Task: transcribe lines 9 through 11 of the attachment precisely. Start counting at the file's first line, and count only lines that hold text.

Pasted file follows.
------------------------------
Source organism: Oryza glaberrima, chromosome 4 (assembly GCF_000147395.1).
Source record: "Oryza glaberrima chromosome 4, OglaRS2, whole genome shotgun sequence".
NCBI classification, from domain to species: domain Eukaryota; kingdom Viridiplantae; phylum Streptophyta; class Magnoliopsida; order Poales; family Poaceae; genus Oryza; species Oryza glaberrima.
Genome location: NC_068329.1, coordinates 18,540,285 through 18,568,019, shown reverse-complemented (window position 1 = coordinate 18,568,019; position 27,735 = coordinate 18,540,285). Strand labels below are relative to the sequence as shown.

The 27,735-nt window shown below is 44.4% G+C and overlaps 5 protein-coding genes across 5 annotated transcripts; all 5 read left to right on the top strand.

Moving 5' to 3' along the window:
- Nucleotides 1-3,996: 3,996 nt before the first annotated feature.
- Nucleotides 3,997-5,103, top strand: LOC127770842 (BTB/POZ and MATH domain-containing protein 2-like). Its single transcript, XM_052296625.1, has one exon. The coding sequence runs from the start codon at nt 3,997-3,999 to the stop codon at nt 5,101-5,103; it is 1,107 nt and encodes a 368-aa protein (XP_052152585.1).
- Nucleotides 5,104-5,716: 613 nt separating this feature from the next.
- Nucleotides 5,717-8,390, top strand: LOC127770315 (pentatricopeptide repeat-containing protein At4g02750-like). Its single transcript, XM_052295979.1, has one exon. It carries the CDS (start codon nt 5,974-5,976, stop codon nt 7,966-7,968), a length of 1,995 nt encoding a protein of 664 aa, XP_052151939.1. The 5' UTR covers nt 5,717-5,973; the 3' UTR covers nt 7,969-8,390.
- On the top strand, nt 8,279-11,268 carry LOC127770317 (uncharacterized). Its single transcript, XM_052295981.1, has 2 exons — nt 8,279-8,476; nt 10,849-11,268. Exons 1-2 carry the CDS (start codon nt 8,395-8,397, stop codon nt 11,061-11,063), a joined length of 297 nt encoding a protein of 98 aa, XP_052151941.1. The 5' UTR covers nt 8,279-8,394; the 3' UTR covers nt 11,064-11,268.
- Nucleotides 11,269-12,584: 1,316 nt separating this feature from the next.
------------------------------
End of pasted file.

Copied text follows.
- Nucleotides 5,104-5,716: 613 nt separating this feature from the next.
- Nucleotides 5,717-8,390, top strand: LOC127770315 (pentatricopeptide repeat-containing protein At4g02750-like). Its single transcript, XM_052295979.1, has one exon. It carries the CDS (start codon nt 5,974-5,976, stop codon nt 7,966-7,968), a length of 1,995 nt encoding a protein of 664 aa, XP_052151939.1. The 5' UTR covers nt 5,717-5,973; the 3' UTR covers nt 7,969-8,390.
- On the top strand, nt 8,279-11,268 carry LOC127770317 (uncharacterized). Its single transcript, XM_052295981.1, has 2 exons — nt 8,279-8,476; nt 10,849-11,268. Exons 1-2 carry the CDS (start codon nt 8,395-8,397, stop codon nt 11,061-11,063), a joined length of 297 nt encoding a protein of 98 aa, XP_052151941.1. The 5' UTR covers nt 8,279-8,394; the 3' UTR covers nt 11,064-11,268.